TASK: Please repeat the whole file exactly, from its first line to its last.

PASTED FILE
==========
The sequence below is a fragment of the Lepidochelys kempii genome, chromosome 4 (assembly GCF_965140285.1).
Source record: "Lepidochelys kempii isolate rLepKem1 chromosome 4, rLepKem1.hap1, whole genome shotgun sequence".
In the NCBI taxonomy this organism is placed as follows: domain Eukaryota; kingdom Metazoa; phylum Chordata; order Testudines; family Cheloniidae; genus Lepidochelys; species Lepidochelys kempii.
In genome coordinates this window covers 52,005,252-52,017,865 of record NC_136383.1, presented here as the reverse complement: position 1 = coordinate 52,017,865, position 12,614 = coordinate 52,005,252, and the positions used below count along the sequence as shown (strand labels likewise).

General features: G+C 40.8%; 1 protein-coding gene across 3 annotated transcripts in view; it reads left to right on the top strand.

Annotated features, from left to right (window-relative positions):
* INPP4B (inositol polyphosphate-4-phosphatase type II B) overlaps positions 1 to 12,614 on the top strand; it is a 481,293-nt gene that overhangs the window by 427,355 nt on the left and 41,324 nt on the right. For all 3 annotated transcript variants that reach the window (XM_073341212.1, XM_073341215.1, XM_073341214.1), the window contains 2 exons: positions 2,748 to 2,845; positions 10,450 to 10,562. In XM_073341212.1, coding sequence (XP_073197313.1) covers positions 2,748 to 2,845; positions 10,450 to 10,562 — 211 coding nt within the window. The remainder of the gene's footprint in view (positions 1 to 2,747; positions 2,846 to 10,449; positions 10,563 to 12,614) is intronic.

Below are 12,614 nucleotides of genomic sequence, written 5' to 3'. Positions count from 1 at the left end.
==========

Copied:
The sequence below is a fragment of the Lepidochelys kempii genome, chromosome 4 (assembly GCF_965140285.1).
Source record: "Lepidochelys kempii isolate rLepKem1 chromosome 4, rLepKem1.hap1, whole genome shotgun sequence".
In the NCBI taxonomy this organism is placed as follows: domain Eukaryota; kingdom Metazoa; phylum Chordata; order Testudines; family Cheloniidae; genus Lepidochelys; species Lepidochelys kempii.
In genome coordinates this window covers 52,005,252-52,017,865 of record NC_136383.1, presented here as the reverse complement: position 1 = coordinate 52,017,865, position 12,614 = coordinate 52,005,252, and the positions used below count along the sequence as shown (strand labels likewise).

General features: G+C 40.8%; 1 protein-coding gene across 3 annotated transcripts in view; it reads left to right on the top strand.

Annotated features, from left to right (window-relative positions):
* INPP4B (inositol polyphosphate-4-phosphatase type II B) overlaps positions 1 to 12,614 on the top strand; it is a 481,293-nt gene that overhangs the window by 427,355 nt on the left and 41,324 nt on the right. For all 3 annotated transcript variants that reach the window (XM_073341212.1, XM_073341215.1, XM_073341214.1), the window contains 2 exons: positions 2,748 to 2,845; positions 10,450 to 10,562. In XM_073341212.1, coding sequence (XP_073197313.1) covers positions 2,748 to 2,845; positions 10,450 to 10,562 — 211 coding nt within the window. The remainder of the gene's footprint in view (positions 1 to 2,747; positions 2,846 to 10,449; positions 10,563 to 12,614) is intronic.

Below are 12,614 nucleotides of genomic sequence, written 5' to 3'. Positions count from 1 at the left end.